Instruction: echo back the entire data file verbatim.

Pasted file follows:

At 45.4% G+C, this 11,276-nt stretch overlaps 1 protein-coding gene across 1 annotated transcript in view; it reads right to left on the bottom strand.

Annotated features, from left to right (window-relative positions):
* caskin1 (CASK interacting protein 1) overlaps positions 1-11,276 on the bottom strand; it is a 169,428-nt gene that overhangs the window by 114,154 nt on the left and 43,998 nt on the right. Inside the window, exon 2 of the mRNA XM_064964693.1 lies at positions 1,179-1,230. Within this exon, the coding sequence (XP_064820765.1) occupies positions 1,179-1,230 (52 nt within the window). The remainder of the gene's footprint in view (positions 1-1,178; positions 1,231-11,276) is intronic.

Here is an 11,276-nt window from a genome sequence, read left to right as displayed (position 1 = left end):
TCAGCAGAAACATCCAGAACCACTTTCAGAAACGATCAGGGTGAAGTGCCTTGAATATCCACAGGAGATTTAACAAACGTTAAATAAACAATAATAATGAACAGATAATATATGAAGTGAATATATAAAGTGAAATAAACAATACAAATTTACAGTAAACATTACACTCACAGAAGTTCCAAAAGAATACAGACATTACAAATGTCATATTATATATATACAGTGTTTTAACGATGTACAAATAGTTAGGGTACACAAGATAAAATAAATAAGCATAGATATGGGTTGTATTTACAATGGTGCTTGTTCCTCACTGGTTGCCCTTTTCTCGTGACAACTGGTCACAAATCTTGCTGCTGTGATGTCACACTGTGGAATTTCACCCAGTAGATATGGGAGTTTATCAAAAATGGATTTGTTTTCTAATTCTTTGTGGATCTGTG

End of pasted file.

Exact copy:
At 45.4% G+C, this 11,276-nt stretch overlaps 1 protein-coding gene across 1 annotated transcript in view; it reads right to left on the bottom strand.

Annotated features, from left to right (window-relative positions):
* caskin1 (CASK interacting protein 1) overlaps positions 1-11,276 on the bottom strand; it is a 169,428-nt gene that overhangs the window by 114,154 nt on the left and 43,998 nt on the right. Inside the window, exon 2 of the mRNA XM_064964693.1 lies at positions 1,179-1,230. Within this exon, the coding sequence (XP_064820765.1) occupies positions 1,179-1,230 (52 nt within the window). The remainder of the gene's footprint in view (positions 1-1,178; positions 1,231-11,276) is intronic.

Here is an 11,276-nt window from a genome sequence, read left to right as displayed (position 1 = left end):
TCAGCAGAAACATCCAGAACCACTTTCAGAAACGATCAGGGTGAAGTGCCTTGAATATCCACAGGAGATTTAACAAACGTTAAATAAACAATAATAATGAACAGATAATATATGAAGTGAATATATAAAGTGAAATAAACAATACAAATTTACAGTAAACATTACACTCACAGAAGTTCCAAAAGAATACAGACATTACAAATGTCATATTATATATATACAGTGTTTTAACGATGTACAAATAGTTAGGGTACACAAGATAAAATAAATAAGCATAGATATGGGTTGTATTTACAATGGTGCTTGTTCCTCACTGGTTGCCCTTTTCTCGTGACAACTGGTCACAAATCTTGCTGCTGTGATGTCACACTGTGGAATTTCACCCAGTAGATATGGGAGTTTATCAAAAATGGATTTGTTTTCTAATTCTTTGTGGATCTGTG